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Louisiana legislature approves new congressional map with second majority-Black district

The Louisiana state legislature on Friday approved a new congressional map that includes two majority-Black districts after being ordered to do so by a federal court that found that the existing map illegally diminished Black voting power.

Approval by the legislature comes after a years-long court battle to give Black voters in the state more adequate voting representation. Previously, Black voters in Louisiana had a majority in just one of the state’s six congressional districts, despite making up nearly a third of the statewide population. The new map is expected to give Democrats an edge in upcoming elections.

The map was approved by the state’s Senate on Wednesday and passed in the Louisiana House in a landslide 86-16 vote. The map soon heads to the desk of Gov. Jeff Landry (R), who was sworn into office last week, for approval. Landry has said he supports the map.

The new map increases the Black makeup of Louisiana’s 6th Congressional District from 23 percent to 54 percent.

The seat is held by Rep. Garret Graves, a Republican who was a once top lieutenant of former California congressman Kevin McCarthy (R) before McCarthy was ousted from the speakership last year. Graves had also endorsed one of Landry’s rivals in the gubernatorial race.

While the new plan jeopardizes Graves’s hold on the seat, the map protects the seats of the two most powerful Louisiana Republicans in the House: Speaker Mike Johnson and Majority Leader Steve Scalise.

Before news of the new maps advanced in the state House, Graves told E&E News he would run for reelection in his current district and that he expected “to run in a district that looks a lot like the one that we have today.”

Rep. Troy A. Carter (D-La.), who represents Louisiana’s 2nd Congressional District, which is majority Black, praised the passage of the new map.

“Louisiana did the right thing. Math prevailed,” he said in a statement. “It has been a tough fight to get a congressional map that fairly represents every Louisianian, specifically creating two districts that give African Americans equal representation.” The new map lowers the Black voting-age population in Carter’s district to 51 percent.

The addition of the majority-Black seat in Louisiana also adds to the list of recent remapping decisions in several other states, largely across the U.S. South, where Black voters have been suing for representation, citing the Voting Rights Act in court to reverse policies that they say dilute their voting power.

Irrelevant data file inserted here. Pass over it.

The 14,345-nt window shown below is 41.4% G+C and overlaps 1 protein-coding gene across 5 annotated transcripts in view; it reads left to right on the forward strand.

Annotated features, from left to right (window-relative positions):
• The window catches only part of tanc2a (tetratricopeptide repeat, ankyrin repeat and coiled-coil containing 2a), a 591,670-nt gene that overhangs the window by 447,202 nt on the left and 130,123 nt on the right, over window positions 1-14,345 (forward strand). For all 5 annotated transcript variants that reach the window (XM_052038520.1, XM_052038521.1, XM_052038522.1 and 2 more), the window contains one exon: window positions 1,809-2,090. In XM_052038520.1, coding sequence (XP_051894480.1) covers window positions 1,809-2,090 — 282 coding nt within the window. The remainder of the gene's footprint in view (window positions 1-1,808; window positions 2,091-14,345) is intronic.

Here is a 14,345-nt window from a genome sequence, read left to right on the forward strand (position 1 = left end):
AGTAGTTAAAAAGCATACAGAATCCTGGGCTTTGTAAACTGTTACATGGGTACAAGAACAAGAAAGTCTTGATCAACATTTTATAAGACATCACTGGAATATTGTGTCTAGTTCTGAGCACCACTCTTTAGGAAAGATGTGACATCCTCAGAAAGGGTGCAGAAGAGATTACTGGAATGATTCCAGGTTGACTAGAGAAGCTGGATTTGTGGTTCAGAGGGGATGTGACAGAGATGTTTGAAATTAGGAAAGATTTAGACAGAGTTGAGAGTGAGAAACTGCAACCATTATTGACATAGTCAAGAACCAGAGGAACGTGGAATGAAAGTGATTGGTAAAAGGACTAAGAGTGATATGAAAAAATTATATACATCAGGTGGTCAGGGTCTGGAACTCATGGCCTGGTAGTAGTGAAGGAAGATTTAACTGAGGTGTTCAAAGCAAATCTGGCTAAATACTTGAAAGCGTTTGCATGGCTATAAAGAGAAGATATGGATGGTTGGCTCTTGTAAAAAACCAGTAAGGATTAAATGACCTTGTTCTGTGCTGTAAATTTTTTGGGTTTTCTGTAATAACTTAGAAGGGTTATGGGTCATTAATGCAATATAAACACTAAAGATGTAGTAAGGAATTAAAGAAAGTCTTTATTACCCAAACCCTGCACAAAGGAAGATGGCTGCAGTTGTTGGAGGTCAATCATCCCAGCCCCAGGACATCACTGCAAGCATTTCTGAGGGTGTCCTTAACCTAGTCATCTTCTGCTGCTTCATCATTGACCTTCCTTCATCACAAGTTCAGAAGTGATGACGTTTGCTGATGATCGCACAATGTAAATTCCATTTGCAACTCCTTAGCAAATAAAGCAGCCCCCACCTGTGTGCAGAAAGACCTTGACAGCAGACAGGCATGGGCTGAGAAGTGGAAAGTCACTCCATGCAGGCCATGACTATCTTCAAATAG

In June 2022, a federal court struck down the state’s congressional map drawn with 2020 census data, saying it violated Section 2 of the Voting Rights Act. The court ordered the state legislature to create a second majority-Black district, but the decision had been paused until the U.S. Supreme Court upheld Section 2 in a case concerning Alabama’s map. The U.S. Court of Appeals for the 5th Circuit set a Jan. 30 deadline for a new map to be approved.

“We have finally taken the pen out of the hand of a federal judge and placed it back to the people of the state to draw our congressional maps. And so we all should be excited,” Landry said in a video posted after the legislature’s decision.

Earlier this week, Johnson expressed concerns about the new map presented by the state legislature.

“It remains my position that the existing map is constitutional and that the legal challenge to it should be tried on merits so the State has adequate opportunity to defend its merits,” Johnson wrote on X, formerly Twitter, on Tuesday. “Should the state not prevail at trial, there are multiple other map options that are legally compliant and do not require the unnecessary surrender of a Republican seat in Congress.”

The state’s newly inaugurated legislature approved the map during an eight-day special session. Along with the new map approval, the lawmakers also agreed to tighten some aspects of the state’s “jungle primary” system beginning in 2026, following a broader push by Landry.

This post appeared first on The Washington Post

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